LifeLock has been bouncing its way higher in a well-defined uptrending channel for all of 2014. Put another way, every test of that lower trendline has provided traders with a low-risk buying opportunity this year. That's what makes last week's bounce at trendline support an ideal buying opportunity -- and now that the bounce has been confirmed, it's buyable.
Waiting for a bounce is important for two key reasons: it's the spot where shares have the furthest to move up before they hit resistance, and it's the spot where the risk is the least (because shares have the least room to move lower before you know you're wrong). Remember, all trend lines do eventually break, but by actually waiting for the bounce to happen first, you're ensuring LOCK can actually still catch a bid along that line before you put your money on shares.
Communications device maker Harris Corp. (HRS) is in breakout mode this week, moving higher for another day following this stock's exit for a classic bullish reversal pattern. As shares make a run towards testing 2014's highs by year-end, it makes sense to take a position in HRS here.
Harris had been forming an inverse head and shoulders pattern, a bullish reversal setup that indicates exhaustion among sellers. You can spot the inverse head and shoulders by looking for two swing lows that bottom out around the same level (the shoulders), separated by a bigger trough called the head; the buy signal came on a breakout above the pattern’s “neckline” level, down at $72.
Harris is another name where momentum confirms the upside move in price. 14-day RSI had been making higher lows since the pattern started forming this summer, even while price was testing deep new lows during the pattern's head. If you decide to buy HRS here, I'd recommend parking a protective stop on the other side of the right shoulder at $68 -- if shares violate that level, then you don't want to own this trade any more.
United States Cellular
We're seeing the exact same setup in shares of United States Cellular (USM) -- the big difference is that USM's setup isn't quite as far along (the breakout in USM hasn't happened yet). Like Harris, U.S. Cellular is an inverse head and shoulders setup, in this case with a neckline at $39. A breakout above that $39 level is our buy signal.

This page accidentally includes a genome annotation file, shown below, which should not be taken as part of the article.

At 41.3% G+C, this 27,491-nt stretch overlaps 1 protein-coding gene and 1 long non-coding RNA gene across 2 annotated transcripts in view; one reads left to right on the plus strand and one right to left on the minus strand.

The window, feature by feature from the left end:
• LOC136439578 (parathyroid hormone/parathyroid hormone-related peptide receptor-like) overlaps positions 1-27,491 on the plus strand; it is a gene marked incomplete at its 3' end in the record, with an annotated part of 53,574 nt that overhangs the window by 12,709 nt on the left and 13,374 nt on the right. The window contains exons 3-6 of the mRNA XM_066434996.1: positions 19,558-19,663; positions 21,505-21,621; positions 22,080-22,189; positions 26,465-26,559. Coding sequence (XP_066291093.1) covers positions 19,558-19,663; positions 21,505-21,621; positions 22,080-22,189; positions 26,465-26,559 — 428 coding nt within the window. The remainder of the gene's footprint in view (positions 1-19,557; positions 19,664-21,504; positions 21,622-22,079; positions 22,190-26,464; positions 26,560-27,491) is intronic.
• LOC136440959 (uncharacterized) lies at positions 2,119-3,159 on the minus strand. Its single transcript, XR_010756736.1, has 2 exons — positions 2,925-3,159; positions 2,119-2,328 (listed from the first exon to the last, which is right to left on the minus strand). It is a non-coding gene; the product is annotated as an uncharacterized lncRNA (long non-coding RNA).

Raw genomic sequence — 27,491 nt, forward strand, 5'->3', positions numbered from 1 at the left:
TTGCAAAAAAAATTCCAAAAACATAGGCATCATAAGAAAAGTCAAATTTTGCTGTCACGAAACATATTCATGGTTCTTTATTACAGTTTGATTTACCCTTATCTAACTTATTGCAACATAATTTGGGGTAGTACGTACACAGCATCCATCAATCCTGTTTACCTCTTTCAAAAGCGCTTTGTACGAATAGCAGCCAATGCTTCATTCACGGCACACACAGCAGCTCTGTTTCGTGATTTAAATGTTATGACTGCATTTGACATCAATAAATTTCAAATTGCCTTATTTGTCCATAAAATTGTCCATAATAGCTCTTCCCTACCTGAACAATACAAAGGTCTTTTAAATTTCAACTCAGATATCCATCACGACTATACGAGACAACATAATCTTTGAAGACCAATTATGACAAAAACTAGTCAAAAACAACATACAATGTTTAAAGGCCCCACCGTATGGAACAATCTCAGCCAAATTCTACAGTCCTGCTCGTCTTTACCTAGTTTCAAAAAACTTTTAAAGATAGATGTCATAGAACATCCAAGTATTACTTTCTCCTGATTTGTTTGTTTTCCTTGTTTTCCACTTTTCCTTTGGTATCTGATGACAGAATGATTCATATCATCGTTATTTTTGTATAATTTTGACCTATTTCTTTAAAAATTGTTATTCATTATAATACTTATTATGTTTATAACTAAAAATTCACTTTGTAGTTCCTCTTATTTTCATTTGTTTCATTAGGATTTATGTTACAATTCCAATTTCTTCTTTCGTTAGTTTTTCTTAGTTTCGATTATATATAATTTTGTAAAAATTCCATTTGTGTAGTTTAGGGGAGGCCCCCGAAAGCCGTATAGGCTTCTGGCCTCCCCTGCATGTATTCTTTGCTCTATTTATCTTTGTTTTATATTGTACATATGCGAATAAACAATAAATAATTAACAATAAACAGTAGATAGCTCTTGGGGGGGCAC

Why all of that significance at that $39 level? It all comes down to buyers and sellers. Price patterns like the inverse head and shoulders are a good quick way to identify what's going on in the price action, but they're not the actual reason a stock is tradable. Instead, the "why" comes down to basic supply and demand for USM's stock.
The $39 resistance level is a price where there has been an excess of supply of shares; in other words, it's a spot where sellers have previously been more eager to step in and take gains than buyers have been to buy. That's what makes a breakout above $39 so significant -- the move means that buyers are finally strong enough to absorb all of the excess supply above that price level.
That's good reason to keep a close eye on a $39 breakout in USM this week -- shares are within grabbing distance today.
-- Written by Jonas Elmerraji in Baltimore.
At the time of publication, author had no positions in the names mentioned.
Jonas Elmerraji, CMT, is a senior market analyst at Agora Financial in Baltimore and a contributor to TheStreet. Before that, he managed a portfolio of stocks for an investment advisory that returned 15% in 2008. He has been featured in Forbes , Investor's Business Daily, and on CNBC.com. Jonas holds a degree in financial economics from UMBC and the Chartered Market Technician designation.
Follow Jonas on Twitter @JonasElmerraji